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Focusing on certain fundamental metrics is the best way for value investors to cash in gains. Here are the most important metrics to know.

The price-to-earnings ratio is likely the best known and most valuable. It divides a stock’s current price by its earnings-per-share to reveal the value that investors are willing to pay for each dollar a company earns. A lower ratio means the stock costs less per share for the same level of financial performance than a stock with a higher ratio. P/E ratios are useful for comparing companies within the same industry, not companies in different industries.

The price-to-book ratio shows what investors will pay for each dollar of a company’s assets. It’s the stock’s share price divided by its net assets minus intangibles, such as goodwill. Companies with significant intangibles can have misleading P/B ratios. For most stocks, a ratio of 1.5 or less usually shows a solid value.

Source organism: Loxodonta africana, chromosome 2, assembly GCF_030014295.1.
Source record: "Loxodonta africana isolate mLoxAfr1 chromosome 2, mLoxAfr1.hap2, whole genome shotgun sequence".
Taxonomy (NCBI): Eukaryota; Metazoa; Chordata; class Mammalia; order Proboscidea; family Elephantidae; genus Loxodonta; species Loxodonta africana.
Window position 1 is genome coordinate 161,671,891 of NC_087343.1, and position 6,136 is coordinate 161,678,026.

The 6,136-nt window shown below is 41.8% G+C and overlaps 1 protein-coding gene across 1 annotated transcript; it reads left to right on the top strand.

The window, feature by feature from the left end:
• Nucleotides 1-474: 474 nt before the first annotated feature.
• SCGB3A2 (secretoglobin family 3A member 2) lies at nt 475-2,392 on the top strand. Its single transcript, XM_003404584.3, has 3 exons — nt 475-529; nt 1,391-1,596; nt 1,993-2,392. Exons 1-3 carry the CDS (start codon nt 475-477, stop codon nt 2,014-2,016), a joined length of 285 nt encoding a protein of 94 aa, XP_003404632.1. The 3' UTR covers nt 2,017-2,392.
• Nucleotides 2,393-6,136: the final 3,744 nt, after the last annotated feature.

The debt-to-equity ratio is a company’s debt divided by its equity. It shows how much debt a company uses in its financing compared to its equity. Debt-to-equity ratios vary among industries, but when a number gets high, it’s a sign that the company is piling up too much debt.

Free cash flow tells investors how much cash a company has left after capital investments. It’s a company’s operating cash flow minus capital expenditures, like the cost of equipment or a building. A positive free cash flow is usually a good sign, and this metric is most revealing in difficult times.

And the price-to-earnings-to-growth ratio can reveal a company that’s undervalued but growing. It’s a company’s PE ratio divided by the growth rate of its earnings over a specific time. This metric varies among different industries.

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